Are entrepreneurs born, or can you learn to be one?
This question has resulted in a million debates and opinions. Your answer to this question is vital to your success as an entrepreneur. As an entrepreneur, you know the answer if you are in tune with yourself. And the answer can help determine how you execute as an entrepreneur.
Some are born with a personality and propensity for risk-taking and entrepreneurial endeavors. On the other hand, some people are naturally less prone to being entrepreneurial or risk-takers. Where you fall is not binary, by the way; it’s on a continuum.
One thing is certain though: no one is born a great entrepreneur.
Some of us are risk-takers, and some of us are caretakers. Both types can build great companies. The important thing is for an entrepreneur to know which one you are.
Your success is not determined by innate entrepreneurial skills outside your control but by your desire to learn and be great, your honest assessment of yourself, and what complementary skills you need to be successful. Risk-takers need caretakers, and vice versa. This is why a well-balanced co-founding team is more likely to succeed than solo-founded companies.
The worst type of entrepreneurs, most likely to return nothing to their stakeholders, are those “born entrepreneurial” who never developed resourcefulness and grit, always ready to jump to the next shiny thing or the next quick money scheme.
Unfortunately, this personality type – highly charismatic, seems like a hard-core go-getter – is the one we usually default to choosing as the baseline for founders. They just always seem like the ones to bet on. But they never quite get there.
If you want to be successful, focus on improving your knowledge and surrounding yourself with the right complementary team to what you naturally are like. Deep knowledge and determination in a diverse team of doers lead to the environment required for entrepreneurial success.
So whether born or learned, these things make a great entrepreneur: skill enhancement, complementary team, determination, and resourcefulness.
You need a crazy sense of determination to become a great entrepreneur. You’re going to get a lot of crap thrown at you. It’ll often feel like you’re just facing one failure after another. If you’re going to survive, you need a high determination threshold.
In my Zertis days, with Zertis as an idea lab, several consulting projects presented the opportunity to test customer problems as product ideas. All my product experiments didn’t feel right to me or failed until TheraNest. But people only remember TheraNest, the one that succeeded. Keep pushing through the failures and learn from them. The entrepreneurs you admire have had to do the same.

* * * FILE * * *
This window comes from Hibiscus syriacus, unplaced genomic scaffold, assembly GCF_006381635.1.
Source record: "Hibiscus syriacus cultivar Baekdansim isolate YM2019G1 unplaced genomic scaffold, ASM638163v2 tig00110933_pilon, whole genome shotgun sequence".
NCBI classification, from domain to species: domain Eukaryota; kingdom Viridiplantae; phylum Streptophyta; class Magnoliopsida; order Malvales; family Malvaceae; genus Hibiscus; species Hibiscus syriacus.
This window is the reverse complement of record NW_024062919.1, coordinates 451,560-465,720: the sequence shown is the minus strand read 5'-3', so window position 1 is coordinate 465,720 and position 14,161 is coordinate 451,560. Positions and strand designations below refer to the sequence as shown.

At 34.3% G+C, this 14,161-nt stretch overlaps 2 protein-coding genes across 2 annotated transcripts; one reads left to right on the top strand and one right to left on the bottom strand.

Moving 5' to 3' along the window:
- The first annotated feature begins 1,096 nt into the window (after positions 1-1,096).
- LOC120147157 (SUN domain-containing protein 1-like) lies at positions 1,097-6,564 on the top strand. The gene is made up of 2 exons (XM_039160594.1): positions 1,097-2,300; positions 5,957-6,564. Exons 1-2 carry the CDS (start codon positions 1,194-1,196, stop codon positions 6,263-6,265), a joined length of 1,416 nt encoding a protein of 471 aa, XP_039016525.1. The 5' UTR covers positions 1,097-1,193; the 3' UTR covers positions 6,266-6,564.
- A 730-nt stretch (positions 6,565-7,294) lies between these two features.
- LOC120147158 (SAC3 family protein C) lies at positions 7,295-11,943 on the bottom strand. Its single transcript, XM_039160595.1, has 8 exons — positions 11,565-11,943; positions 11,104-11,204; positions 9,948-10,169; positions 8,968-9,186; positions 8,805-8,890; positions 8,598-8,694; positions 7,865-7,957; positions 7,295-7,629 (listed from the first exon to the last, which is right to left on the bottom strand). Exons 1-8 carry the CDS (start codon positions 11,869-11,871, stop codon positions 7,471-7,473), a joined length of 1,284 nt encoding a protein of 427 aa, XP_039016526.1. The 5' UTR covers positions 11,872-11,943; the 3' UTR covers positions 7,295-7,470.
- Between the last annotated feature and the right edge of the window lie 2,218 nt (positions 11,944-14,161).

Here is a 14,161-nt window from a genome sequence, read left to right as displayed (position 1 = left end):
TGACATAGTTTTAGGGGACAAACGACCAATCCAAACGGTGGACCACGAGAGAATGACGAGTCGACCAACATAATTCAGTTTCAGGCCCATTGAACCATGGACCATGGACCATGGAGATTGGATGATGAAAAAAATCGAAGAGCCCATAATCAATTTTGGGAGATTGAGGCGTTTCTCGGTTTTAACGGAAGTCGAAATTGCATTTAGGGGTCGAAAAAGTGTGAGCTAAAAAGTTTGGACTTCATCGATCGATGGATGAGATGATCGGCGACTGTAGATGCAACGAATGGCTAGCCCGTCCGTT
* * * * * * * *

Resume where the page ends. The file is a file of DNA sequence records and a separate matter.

Find the thing outside of yourself and the business that grounds you so your determination doesn’t fade. The thing you’re doing this for, and the anchor that gives you sanity. Whatever that is to you – faith, family, whatever, just make sure it’s positive – you’ll need it to keep going. For some, it’s making a lot of money. That may be alright if your reason is positive; otherwise, it won’t be enough to keep you going. There are easier ways to make enough money.
Great entrepreneurs need to be resourceful. Again, you’re going to face a lot of setbacks. If all you have is grit, you’ll just apply brute force to every challenge. That won’t work. You need to find creative solutions.
Resourcefulness comes from aggregating and re-arranging experiences, data, and opportunities in a way that gives you leverage, even when you don’t have everything you need. The best thing you can do is place a high value on learning. Grab every opportunity to learn, including from other entrepreneurs. How did they handle setbacks? What strategies did they use to creatively tackle problems? Learn from your own experiences, too. And when you face failure, ask yourself what you could have done differently.
You need a combination of both. Determination keeps you going, but resourcefulness is how you’ll find paths, shortcuts, and solutions to get you where you want to be. Some people are very resourceful but don’t want to keep drinking from the firehose, especially in those early days.
It’s important to mention that nothing makes you special because you’re a founder or entrepreneur. Everyone doesn’t need to be an entrepreneur. Entrepreneurs are ineffective without all the “non-entrepreneurs” around them, so if you’re reading this and nothing is appealing about this, then it’s not for you. Still, be determined and resourceful because it generally leads to a better life, but you don’t have to apply it to building a business. Apply it to being a great caretaker with a risk-taker entrepreneur, and you’ll have a great chance of an unbelievable business outcome.
Let me know what you think here or on Twitter.
Helping you bootstrap to a billion.
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